Marylou Tyler 4:51

And they said, well, we want you to do what you do on the phone for our email. We want to figure out how to do that with email, because we’re thinking that that’s going to be the next wave of communication for people who don’t know to start conversation. So being a good consultant I am, I scoured the internet looking for somebody out there that knew anything about complex sales, emails, leveraging technology. 

And I found a guy by the name of Brian Carroll, who wrote a book called Lead Generation for the Complex Sale, right up my alley. He was having a webinar and he had a gues. And his guest was Aaron Ross. When I heard Aaron talk about what he was working on with Salesforce, which at the time was a really dinky, tiny little company that we all thought Salesforce outsourced sales reps. That was their branding for us. 

But when I heard him talk, I realized that, wow, this is sounding like what I need to do. So I chased that man around for a very long time to try to get him to talk to me about how he implemented that, how the phone fits in. And we ended up, long story short, collaborating and produced Predictable Revenue in 2011.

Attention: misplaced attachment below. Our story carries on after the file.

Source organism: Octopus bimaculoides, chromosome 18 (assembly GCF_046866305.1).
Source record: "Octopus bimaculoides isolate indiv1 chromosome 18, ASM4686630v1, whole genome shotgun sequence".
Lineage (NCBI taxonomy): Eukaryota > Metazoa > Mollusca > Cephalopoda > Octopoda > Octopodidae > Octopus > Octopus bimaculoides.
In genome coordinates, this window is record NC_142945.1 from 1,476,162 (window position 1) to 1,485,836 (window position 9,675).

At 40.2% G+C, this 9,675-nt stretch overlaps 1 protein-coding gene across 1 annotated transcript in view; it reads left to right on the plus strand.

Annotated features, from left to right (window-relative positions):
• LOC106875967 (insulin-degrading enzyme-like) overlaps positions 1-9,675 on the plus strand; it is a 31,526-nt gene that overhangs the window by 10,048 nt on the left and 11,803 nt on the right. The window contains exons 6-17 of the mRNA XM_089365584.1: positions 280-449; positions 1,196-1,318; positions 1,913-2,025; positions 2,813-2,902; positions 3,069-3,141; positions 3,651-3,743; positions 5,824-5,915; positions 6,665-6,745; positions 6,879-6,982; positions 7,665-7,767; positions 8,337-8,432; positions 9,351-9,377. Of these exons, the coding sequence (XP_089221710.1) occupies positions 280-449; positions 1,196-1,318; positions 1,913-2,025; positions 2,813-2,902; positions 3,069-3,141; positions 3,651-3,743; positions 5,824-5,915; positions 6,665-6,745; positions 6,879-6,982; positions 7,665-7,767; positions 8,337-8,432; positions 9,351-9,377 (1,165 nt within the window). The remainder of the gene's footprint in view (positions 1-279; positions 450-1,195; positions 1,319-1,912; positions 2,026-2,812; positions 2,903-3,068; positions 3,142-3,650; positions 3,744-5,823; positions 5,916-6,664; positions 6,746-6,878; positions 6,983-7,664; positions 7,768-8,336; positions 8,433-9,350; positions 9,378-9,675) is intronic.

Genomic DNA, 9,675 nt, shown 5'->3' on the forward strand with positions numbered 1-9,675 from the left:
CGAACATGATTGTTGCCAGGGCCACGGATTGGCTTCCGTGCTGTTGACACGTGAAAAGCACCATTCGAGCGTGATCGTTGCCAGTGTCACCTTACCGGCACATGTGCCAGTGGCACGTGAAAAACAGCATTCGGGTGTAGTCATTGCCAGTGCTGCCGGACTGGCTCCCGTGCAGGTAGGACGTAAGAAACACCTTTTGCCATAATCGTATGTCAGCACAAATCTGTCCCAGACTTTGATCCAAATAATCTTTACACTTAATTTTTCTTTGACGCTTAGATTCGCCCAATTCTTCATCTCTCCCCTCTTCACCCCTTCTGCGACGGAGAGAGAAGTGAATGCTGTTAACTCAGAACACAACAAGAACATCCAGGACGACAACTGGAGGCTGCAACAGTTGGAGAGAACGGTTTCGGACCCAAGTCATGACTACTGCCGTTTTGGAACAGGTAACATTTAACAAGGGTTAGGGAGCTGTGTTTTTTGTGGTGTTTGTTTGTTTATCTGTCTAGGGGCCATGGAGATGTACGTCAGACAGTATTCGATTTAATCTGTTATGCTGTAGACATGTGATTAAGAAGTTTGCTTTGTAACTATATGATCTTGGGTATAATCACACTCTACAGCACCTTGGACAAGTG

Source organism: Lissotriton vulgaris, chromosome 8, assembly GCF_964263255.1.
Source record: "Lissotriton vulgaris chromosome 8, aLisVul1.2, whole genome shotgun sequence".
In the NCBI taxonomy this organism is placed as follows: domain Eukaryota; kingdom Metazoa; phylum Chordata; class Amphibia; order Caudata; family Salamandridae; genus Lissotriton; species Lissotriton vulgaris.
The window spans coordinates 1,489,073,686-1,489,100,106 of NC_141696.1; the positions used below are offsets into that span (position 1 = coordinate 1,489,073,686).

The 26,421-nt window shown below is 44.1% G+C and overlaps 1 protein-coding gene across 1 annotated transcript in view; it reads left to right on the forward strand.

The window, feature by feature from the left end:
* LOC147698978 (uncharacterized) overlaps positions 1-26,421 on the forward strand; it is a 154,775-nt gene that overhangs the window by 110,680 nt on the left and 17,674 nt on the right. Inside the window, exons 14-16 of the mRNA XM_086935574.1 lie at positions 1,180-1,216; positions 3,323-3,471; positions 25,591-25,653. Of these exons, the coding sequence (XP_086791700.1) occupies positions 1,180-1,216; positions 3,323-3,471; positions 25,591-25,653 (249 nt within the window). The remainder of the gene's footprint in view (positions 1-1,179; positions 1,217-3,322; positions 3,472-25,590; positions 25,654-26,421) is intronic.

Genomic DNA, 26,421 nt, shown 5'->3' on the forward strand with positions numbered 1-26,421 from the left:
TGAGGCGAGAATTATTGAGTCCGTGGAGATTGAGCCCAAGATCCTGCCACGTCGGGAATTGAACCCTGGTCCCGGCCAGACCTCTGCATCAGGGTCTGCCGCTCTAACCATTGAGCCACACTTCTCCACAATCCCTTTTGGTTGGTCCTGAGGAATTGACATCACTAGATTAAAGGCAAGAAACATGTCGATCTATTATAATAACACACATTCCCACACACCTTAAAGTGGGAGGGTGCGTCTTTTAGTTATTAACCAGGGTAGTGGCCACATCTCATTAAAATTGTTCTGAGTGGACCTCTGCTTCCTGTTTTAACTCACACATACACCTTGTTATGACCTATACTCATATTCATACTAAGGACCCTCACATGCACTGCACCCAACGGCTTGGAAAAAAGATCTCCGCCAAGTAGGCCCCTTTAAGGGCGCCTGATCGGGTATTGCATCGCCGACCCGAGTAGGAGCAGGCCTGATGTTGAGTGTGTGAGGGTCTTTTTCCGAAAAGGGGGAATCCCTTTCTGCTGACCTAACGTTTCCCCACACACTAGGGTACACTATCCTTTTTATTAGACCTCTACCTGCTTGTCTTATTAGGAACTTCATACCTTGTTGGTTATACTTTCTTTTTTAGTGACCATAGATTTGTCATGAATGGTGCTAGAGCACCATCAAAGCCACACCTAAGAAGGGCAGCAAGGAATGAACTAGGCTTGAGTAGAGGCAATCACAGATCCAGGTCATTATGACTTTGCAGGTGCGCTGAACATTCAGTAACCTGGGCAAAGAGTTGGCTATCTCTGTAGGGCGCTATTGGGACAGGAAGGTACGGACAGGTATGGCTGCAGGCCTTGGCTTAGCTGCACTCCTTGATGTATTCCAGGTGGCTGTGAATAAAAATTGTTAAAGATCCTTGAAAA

Andy Paul 6:05

Which has sort of become like a Bible of sorts for SaaS companies in the valley.


Marylou Tyler 6:10

Yeah, it’s really been an eye opener. But as you know, and as we talked about, the SaaS companies are really focused on fast transactions. So the ability to leverage people, process and technology was paramount to them. So this process fit really nicely with the way they sell.


Andy Paul 6:30

Alright, so let me ask you a question. What are the premises? I mean, here we are only five years on from when you wrote the book. Are the premises still valid?


Marylou Tyler 6:39

There are some. The separation of roles, as we’ve talked before, because the fact that the different sales roles do have different strengths and weaknesses depending on the person, that concept I think is brilliant and still applies. Maybe we blend a little bit of inbound and outbound where in the book, it was strictly outbound only, inbound only. Sometimes that’s a little gray.


Andy Paul 7:07

Sure. Based on the organization, right.


Marylou Tyler 7:08

Right. But I think that’s a very important concept and also the concept of recognizing that there are stages in top of funnel. And even the Salesforce software isn’t written for stages at top of funnel. That’s another concept that’s invaluable, Because the Predictable Revenue Formula which is on page 42 of that book is the thesis for this new book that I wrote. And it’s based on how to get predictability in the pipeline, which is looking at those stages. It’s looking at the lag. It’s looking at the ideal customer size so the ideal account profiles are still valid. Things like that are still good to use in this day and age.